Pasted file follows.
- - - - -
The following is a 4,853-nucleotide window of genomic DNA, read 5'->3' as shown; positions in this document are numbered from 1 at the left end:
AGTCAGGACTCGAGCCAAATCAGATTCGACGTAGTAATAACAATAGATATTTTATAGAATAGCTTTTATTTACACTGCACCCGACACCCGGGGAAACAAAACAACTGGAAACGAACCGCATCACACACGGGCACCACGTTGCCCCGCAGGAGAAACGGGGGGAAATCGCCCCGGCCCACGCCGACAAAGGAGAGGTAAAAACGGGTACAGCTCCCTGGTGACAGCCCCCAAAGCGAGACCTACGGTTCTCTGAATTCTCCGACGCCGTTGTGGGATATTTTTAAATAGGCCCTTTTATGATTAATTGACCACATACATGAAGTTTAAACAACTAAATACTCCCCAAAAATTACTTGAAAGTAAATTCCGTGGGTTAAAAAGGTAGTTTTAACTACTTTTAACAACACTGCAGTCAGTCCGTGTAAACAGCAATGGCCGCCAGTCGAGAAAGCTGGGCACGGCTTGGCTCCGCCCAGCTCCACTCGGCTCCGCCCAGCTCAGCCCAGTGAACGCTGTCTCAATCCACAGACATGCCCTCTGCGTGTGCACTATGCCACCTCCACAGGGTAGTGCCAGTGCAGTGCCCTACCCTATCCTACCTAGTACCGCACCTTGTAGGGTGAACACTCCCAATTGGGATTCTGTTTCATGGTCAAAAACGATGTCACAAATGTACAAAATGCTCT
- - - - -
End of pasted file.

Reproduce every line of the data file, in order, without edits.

The following is a 4,853-nucleotide window of genomic DNA, read 5'->3' as shown; positions in this document are numbered from 1 at the left end:
AGTCAGGACTCGAGCCAAATCAGATTCGACGTAGTAATAACAATAGATATTTTATAGAATAGCTTTTATTTACACTGCACCCGACACCCGGGGAAACAAAACAACTGGAAACGAACCGCATCACACACGGGCACCACGTTGCCCCGCAGGAGAAACGGGGGGAAATCGCCCCGGCCCACGCCGACAAAGGAGAGGTAAAAACGGGTACAGCTCCCTGGTGACAGCCCCCAAAGCGAGACCTACGGTTCTCTGAATTCTCCGACGCCGTTGTGGGATATTTTTAAATAGGCCCTTTTATGATTAATTGACCACATACATGAAGTTTAAACAACTAAATACTCCCCAAAAATTACTTGAAAGTAAATTCCGTGGGTTAAAAAGGTAGTTTTAACTACTTTTAACAACACTGCAGTCAGTCCGTGTAAACAGCAATGGCCGCCAGTCGAGAAAGCTGGGCACGGCTTGGCTCCGCCCAGCTCCACTCGGCTCCGCCCAGCTCAGCCCAGTGAACGCTGTCTCAATCCACAGACATGCCCTCTGCGTGTGCACTATGCCACCTCCACAGGGTAGTGCCAGTGCAGTGCCCTACCCTATCCTACCTAGTACCGCACCTTGTAGGGTGAACACTCCCAATTGGGATTCTGTTTCATGGTCAAAAACGATGTCACAAATGTACAAAATGCTCT